Episode 1, The Mother

For Imelda Gil, a mother from Mexico’s troubled Michoacan State, the past two decades haven’t been easy.

Her daughter, Isabel, left her home to migrant north to the United States, and as an undocumented migrant in America, has never been able to return.

Imelda has felt the benefits. Her daughter sends her monthly stipends in of dollars to support her – money which goes a long way in Mexico – but the pain of separation can be too much at times.

“I talk to her every three days on the phone”, she told CGTN, “but it’s not the same.”

Imelda’s daughter, although undocumented, has established her life in the United States. She’s had three children, young Americans who Imelda has never met.

But today, that’s going to change. Through a joint program between Michoacan’s state government, the US State Department and local migrant aid organizations in the US, Imelda has attained what her daughter was never able to – a US tourist visa.

Now, standing at the boarding gate in Mexico City’s international airport, she’s on her way to visit her daughter after two decades apart.

“It’s a dream come true,” she says. “My daughter gets very worried about me, I think because she’s concerned I’ll die, and she won’t be here with me when it happens.

At least now I can see her again.”

The Palmoas Mensajeras program – Messenger Pigeons in English – has helped to reunite more than 6,000 families separated by illegal immigration across the United States since it began in 2017.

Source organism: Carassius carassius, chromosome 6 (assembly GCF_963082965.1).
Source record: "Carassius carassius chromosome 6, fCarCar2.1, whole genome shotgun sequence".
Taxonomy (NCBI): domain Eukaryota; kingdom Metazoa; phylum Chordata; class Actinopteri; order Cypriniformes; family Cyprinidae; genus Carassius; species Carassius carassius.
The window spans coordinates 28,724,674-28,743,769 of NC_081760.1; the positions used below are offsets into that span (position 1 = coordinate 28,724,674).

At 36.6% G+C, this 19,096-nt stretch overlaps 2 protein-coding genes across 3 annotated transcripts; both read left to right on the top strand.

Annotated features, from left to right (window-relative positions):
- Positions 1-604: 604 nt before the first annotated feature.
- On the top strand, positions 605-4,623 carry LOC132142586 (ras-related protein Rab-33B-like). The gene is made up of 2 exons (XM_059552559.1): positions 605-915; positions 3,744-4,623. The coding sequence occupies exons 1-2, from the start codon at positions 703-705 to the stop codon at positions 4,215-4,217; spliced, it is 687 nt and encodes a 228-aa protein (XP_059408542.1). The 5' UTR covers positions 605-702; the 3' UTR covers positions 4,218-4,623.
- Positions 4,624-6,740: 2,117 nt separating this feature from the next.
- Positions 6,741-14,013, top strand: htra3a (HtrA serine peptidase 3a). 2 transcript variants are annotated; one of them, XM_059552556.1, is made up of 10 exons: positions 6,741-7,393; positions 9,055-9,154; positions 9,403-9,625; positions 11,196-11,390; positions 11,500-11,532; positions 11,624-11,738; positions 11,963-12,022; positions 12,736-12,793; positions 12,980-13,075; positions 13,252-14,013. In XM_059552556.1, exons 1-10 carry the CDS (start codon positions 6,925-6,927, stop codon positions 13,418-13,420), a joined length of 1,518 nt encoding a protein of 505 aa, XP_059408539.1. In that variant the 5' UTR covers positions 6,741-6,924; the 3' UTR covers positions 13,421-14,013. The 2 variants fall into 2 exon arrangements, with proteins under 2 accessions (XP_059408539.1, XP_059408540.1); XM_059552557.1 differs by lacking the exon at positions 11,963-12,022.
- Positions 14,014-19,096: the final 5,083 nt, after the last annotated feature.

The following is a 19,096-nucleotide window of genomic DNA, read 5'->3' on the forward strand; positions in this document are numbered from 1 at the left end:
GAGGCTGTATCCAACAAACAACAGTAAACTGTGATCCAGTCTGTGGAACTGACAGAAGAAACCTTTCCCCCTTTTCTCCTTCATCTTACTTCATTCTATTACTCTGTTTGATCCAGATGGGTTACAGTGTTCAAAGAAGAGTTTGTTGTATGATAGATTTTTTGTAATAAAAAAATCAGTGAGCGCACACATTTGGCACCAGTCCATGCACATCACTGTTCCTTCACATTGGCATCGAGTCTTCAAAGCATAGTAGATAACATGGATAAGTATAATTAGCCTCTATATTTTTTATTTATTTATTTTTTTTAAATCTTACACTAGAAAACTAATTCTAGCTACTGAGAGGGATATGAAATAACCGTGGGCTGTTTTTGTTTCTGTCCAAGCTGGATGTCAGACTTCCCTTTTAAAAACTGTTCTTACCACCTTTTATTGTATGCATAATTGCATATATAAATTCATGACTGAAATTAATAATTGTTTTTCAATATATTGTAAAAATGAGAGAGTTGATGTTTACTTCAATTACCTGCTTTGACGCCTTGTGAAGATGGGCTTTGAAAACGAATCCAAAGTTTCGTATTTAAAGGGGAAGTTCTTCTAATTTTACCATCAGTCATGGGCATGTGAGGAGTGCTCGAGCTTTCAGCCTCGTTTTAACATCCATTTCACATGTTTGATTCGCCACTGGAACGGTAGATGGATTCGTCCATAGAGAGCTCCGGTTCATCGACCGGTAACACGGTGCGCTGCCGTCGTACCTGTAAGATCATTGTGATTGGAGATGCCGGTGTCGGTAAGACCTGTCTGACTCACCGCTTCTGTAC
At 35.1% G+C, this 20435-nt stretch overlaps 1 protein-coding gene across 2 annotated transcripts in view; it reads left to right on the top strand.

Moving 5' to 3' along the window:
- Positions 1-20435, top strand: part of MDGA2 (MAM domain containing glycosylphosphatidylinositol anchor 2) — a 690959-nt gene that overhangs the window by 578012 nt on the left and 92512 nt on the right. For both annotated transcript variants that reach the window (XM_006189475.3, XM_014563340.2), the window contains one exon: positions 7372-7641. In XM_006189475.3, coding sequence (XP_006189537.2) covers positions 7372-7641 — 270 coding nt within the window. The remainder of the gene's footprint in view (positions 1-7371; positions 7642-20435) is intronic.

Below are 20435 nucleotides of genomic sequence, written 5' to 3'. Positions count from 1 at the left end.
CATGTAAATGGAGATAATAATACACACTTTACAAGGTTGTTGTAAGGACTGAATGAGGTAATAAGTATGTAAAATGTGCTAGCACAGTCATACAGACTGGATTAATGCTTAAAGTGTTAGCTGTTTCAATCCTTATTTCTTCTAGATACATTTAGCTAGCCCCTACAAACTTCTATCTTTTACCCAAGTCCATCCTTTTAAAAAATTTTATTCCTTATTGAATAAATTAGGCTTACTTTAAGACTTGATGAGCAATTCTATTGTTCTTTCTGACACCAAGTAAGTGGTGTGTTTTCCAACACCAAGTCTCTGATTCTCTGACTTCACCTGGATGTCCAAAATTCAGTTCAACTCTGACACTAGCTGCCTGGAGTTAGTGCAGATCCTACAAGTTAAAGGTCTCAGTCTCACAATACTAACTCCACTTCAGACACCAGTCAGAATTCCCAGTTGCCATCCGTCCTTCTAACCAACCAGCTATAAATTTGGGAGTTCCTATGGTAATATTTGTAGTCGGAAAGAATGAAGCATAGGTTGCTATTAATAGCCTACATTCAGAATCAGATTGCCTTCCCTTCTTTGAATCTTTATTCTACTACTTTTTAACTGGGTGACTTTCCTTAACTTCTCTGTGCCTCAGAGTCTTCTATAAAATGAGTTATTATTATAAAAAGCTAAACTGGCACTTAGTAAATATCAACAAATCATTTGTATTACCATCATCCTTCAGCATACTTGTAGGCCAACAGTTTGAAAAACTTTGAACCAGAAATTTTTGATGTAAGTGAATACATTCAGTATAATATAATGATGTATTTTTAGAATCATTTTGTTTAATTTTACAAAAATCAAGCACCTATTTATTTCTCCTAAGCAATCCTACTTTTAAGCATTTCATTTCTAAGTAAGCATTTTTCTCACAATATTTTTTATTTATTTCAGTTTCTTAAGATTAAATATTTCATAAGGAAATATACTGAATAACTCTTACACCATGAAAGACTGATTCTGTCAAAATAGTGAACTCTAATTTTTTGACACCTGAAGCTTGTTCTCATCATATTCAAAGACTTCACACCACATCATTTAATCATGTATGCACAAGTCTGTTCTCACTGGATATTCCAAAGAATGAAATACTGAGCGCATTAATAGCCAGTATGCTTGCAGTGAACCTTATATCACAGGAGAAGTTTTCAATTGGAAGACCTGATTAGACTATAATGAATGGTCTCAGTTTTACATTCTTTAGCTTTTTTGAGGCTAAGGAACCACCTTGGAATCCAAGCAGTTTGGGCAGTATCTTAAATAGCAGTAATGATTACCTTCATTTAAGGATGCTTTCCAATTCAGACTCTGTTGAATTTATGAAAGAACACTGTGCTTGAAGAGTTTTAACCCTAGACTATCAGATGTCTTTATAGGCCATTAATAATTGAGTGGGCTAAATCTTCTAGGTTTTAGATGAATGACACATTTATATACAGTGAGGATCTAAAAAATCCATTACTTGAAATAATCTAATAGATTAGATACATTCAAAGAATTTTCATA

Marco Ramirez is the local migrant aid representative in the town where Imelda will visit. 

“It’s a sad state of affairs”, he told CGTN, “as an illegal immigrant in America, without that important personal contact, you begin to become more and more distant from your family.”

“You stop calling so often, you stop sending money, because real love is felt when you’re with you loved ones. Never being able to go back to Mexico makes you harder as a person.”

“This program is one of the greatest blessings undocumented migrants could possibly receive,” he said.

Imelda is part of a larger group – 20 in total, who as they step onto US soil for the first time, are awaited by their relatives at a welcoming party nearby.

One by one, the families are reunited. Tears of joy and cries of happiness show what it means to these families, as a hired Mariachi band plays alongside. 

For Imelda and her daughter, it’s an overwhelming experience. 

“It’s incredible, fantastic, a dream come true”, says Imelda.

This grandmother, meeting her grandchildren for the first time, will spend the next month with her undocumented family in America. And once the excitement of the reunion dies down, she will witness the daily realities of life of undocumented life in the United States.